Soon after 1883, it would seem that the Scandinavian influence at the Club diminished. Thorsten Nordenfelt’s company merged with the Maxim Gun Company, but he was later declared bankrupt and moved to France, later to return to Sweden. Henrick Waern relocated to Paris and donated his sculling boat to one of the rowing clubs in Gothenburg, Sweden. However, he failed to specify who should pay the shipping costs leading to a long correspondence between the parties involved. Bergh, who rowed in both races for the Scandinavians, was also a member of the London Rowing Club for which he won the Grand Challenge Cup at Henley in 1883 and 1884. In 1884, Lyne, who rowed in the English crew in 1883, won Thames Challenge Cup at Henley for London as he did again in 1885 and 1886. Musgrave joined Thames Rowing Club and was a Wyfolds finalist in 1889. However, he coached the Anglian Thames Cup eight at Henley in 1895 and continued to compete at Club regattas until 1906 before finally appearing at the Club dinner in 1927 to give his invaluable reminiscences.

F.W. Pike D. Hummell
W.J. Leeman H. Waern
J.G. Evans F. Löwenadler
J. Hoole M.S. Sorensen
J. Kerr J.O. Nygren
G.S.K. Dewhirst S. Silfversparre
J.T. Musgrave H. Winther
R.G. Davey  W. Bergh
A.H. Davey  C. Evers

C.G. Poole Jensen
H.J. Dodd  D. Hummell
J.G. Evans F. Löwenadler
E. Earle H. Waern
W.R. Lyne  J.O. Nygren
G.S.K. Dewhirst S. Silfversparre
J.T. Musgrave H. Winther
F.W. Pike  W. Bergh
cox unknowncox unknown

*Colin Cracknell (on the left) joined Anglian Boat Club just before it merged with Mortlake Rowing Club in 1961. Cracknell rowed at club level in the 1960s and 1970s, and was captain of Mortlake Anglian in the late 1970s. After a spell, rowing as a veteran for Bewl Bridge Rowing Club, he returned to Mortlake Anglian & Alpha and hopes to be competing again in the near future. Cracknell has always been interested in the history of rowing clubs and the people involved. In particular, he has researched the early days of Anglian, the history of which had been largely lost over the years. In 2010, Cracknell graduated with a history degree from Sussex University where the subject of his dissertation was “Social Changes in Rowing Since the Second World War”.

Sunday, July 22, 2012

Plying The Oars On The Mystic River

Trying out the new boat. Not a perfect stroke, but a happy rower with a boating 'belle' in the bow.

In my former job at Mystic Seaport – The Museum of America and the Sea, I moved around a lot, but since I was appointed editor of Mystic Seaport Magazine in January 2011, I have mostly been sitting still in front of my computer. The only exercise I get is hammering away at some articles and lifting the receiver of the phone trying to get a writer to understand that the dead-line date that I gave him or her was not at all just a suggested date to send in the article, it was actually the date when I needed the piece.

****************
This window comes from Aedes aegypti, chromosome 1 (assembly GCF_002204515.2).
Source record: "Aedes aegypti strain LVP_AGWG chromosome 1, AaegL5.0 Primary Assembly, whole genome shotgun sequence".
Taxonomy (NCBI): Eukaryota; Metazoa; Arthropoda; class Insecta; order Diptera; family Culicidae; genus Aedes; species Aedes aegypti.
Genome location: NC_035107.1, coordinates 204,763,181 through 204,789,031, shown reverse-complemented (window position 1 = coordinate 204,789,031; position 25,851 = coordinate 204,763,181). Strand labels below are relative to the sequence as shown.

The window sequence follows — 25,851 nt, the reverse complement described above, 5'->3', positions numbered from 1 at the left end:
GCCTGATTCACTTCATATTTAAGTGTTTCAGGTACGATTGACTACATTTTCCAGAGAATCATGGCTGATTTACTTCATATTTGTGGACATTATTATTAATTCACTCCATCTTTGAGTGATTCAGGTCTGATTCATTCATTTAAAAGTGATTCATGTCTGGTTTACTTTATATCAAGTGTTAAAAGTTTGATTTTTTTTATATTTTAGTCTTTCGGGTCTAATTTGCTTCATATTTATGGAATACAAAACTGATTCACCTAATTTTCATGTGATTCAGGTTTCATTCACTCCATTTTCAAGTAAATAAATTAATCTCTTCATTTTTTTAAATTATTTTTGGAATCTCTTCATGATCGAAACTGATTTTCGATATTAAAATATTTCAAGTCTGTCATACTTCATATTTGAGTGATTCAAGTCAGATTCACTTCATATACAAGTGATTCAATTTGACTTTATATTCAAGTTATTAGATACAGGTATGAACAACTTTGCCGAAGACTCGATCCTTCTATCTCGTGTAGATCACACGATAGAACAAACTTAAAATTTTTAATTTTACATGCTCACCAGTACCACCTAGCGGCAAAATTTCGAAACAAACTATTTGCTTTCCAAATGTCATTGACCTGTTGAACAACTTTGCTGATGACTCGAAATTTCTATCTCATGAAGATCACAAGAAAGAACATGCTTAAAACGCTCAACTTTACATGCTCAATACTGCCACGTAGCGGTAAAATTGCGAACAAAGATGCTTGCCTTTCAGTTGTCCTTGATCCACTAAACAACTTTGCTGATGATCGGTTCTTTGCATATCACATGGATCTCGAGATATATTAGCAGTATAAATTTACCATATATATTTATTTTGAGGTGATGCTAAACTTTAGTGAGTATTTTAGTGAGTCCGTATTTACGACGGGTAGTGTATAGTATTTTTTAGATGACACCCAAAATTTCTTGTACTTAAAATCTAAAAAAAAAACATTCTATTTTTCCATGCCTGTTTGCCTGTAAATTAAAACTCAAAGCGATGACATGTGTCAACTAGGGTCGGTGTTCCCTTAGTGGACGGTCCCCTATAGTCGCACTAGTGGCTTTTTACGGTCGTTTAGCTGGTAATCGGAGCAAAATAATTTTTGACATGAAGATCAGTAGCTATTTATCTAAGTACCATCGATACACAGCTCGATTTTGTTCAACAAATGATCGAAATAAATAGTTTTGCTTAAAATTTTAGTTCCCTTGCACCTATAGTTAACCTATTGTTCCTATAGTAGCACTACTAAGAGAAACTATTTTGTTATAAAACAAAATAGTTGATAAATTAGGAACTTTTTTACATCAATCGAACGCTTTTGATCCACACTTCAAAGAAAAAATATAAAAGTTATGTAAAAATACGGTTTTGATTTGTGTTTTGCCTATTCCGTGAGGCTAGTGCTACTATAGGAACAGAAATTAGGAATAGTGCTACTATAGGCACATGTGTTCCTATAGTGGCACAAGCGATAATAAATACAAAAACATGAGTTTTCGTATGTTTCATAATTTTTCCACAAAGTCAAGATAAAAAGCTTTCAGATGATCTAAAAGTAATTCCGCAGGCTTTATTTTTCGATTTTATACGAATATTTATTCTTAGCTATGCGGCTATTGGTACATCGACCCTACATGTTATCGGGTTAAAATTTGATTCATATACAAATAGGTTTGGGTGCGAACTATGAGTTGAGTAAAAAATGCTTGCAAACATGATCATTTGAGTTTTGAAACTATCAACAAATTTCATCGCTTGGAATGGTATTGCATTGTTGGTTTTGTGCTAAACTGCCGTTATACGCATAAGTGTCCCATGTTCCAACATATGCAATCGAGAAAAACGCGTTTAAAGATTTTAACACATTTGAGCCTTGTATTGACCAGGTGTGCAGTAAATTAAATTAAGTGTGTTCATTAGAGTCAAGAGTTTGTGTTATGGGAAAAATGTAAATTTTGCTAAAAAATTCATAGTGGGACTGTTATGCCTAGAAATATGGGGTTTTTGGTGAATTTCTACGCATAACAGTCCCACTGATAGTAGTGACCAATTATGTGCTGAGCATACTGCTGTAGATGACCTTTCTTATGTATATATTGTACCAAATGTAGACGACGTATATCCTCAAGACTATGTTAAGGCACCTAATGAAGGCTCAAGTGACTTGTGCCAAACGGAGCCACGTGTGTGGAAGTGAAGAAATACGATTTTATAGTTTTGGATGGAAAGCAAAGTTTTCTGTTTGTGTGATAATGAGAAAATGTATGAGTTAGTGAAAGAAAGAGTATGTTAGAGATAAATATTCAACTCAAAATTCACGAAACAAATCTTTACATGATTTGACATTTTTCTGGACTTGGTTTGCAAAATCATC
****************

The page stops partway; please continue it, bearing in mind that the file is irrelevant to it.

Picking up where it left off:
I still remember vividly my glory days as a person who frequently, almost daily, got good exercise using an old wooden single scull rowing around the canal in my home town of Malmö in the south of Sweden. The rowing club, Malmö Roddklubb, was a block away from my little flat, so I rowed in the mornings before I went to the publishing company where I worked as an editor. I would usually also scull for an hour or so after work. That was now 14 years and quite a few kilos ago. Frankly, it now shows around my waist that I am not getting my daily dose of exercise plying the sculls.

Yes, I have tried the erg, and a month ago I had a good run of exercise, but then the ergs at the YMCA, where I was rowing, all broke down, and the manager did not seem to be in a hurry fixing them as very few people were using the machines.

Enough is enough I said, what I need is a rowing boat! But then, when I gave it some serious thought, I realised that what I need was not really a racing shell, a single scull, but a wider rowing dinghy, something that was safe enough to take the children in without capsizing. I mean, after all, we have been living close to the Mystic River for twelve years now, it is high time that the children learn how to scull, especially as their father is claiming to be, never a former rowing star, but at least interested in rowing history.

Anders viewing Mystic Seaport from the river side.

It was the WoodenBoat Show at Mystic Seaport some weeks ago, and there I happened to meet my friend Bill, who is a rower, too. When he heard that I was looking for an old wooden boat, he said he had just the one for me in his backyard. Now, not only is Bill a nice person and a rower, but also a boat builder. He has built kayaks, sailboats, and rowing boats. Bill said he would happily have me take over the first boat he ever built, thirty years ago, a 10-foot pram designed by the famous American boat builder John Gardner. I immediately agreed to take a look and to try out the boat.

While I tried it out a week ago, certain things were not working out well. I misjudged the tide, it was low tide and the boat got stuck in the mud at the launching area, which gave me a hard, good work-out just to get the boat in the water. It was a hot, humid day with the sun blazing down on the river. A light breeze fouled me so I ended up with a really bad ‘farmer’s tan’ after a one and a half hours row. The oars that I had borrowed were too short and did not really give me the right stroke in the water.